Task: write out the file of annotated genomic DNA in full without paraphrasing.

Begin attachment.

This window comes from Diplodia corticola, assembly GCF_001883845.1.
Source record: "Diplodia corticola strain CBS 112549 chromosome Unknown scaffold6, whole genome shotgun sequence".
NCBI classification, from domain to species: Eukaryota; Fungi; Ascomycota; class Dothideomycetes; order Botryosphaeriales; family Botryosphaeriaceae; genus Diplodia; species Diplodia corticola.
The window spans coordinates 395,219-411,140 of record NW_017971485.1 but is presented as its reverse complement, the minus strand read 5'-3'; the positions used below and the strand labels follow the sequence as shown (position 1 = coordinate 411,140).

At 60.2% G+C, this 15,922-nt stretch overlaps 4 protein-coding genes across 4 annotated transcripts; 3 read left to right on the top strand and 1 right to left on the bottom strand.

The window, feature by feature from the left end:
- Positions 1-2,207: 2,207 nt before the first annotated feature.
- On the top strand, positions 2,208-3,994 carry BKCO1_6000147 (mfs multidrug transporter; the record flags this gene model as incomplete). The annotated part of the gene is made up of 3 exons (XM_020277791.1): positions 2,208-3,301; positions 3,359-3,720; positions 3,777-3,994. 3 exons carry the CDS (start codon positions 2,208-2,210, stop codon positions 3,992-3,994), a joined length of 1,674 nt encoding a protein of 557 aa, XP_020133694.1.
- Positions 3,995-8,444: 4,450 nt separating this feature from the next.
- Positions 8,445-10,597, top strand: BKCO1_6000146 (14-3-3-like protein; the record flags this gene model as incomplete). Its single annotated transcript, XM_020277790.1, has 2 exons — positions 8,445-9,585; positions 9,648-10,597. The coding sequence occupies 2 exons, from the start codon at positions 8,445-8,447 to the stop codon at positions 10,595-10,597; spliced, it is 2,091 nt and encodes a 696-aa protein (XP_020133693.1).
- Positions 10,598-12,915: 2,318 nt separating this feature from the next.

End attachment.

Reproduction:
This window comes from Diplodia corticola, assembly GCF_001883845.1.
Source record: "Diplodia corticola strain CBS 112549 chromosome Unknown scaffold6, whole genome shotgun sequence".
NCBI classification, from domain to species: Eukaryota; Fungi; Ascomycota; class Dothideomycetes; order Botryosphaeriales; family Botryosphaeriaceae; genus Diplodia; species Diplodia corticola.
The window spans coordinates 395,219-411,140 of record NW_017971485.1 but is presented as its reverse complement, the minus strand read 5'-3'; the positions used below and the strand labels follow the sequence as shown (position 1 = coordinate 411,140).

At 60.2% G+C, this 15,922-nt stretch overlaps 4 protein-coding genes across 4 annotated transcripts; 3 read left to right on the top strand and 1 right to left on the bottom strand.

The window, feature by feature from the left end:
- Positions 1-2,207: 2,207 nt before the first annotated feature.
- On the top strand, positions 2,208-3,994 carry BKCO1_6000147 (mfs multidrug transporter; the record flags this gene model as incomplete). The annotated part of the gene is made up of 3 exons (XM_020277791.1): positions 2,208-3,301; positions 3,359-3,720; positions 3,777-3,994. 3 exons carry the CDS (start codon positions 2,208-2,210, stop codon positions 3,992-3,994), a joined length of 1,674 nt encoding a protein of 557 aa, XP_020133694.1.
- Positions 3,995-8,444: 4,450 nt separating this feature from the next.
- Positions 8,445-10,597, top strand: BKCO1_6000146 (14-3-3-like protein; the record flags this gene model as incomplete). Its single annotated transcript, XM_020277790.1, has 2 exons — positions 8,445-9,585; positions 9,648-10,597. The coding sequence occupies 2 exons, from the start codon at positions 8,445-8,447 to the stop codon at positions 10,595-10,597; spliced, it is 2,091 nt and encodes a 696-aa protein (XP_020133693.1).
- Positions 10,598-12,915: 2,318 nt separating this feature from the next.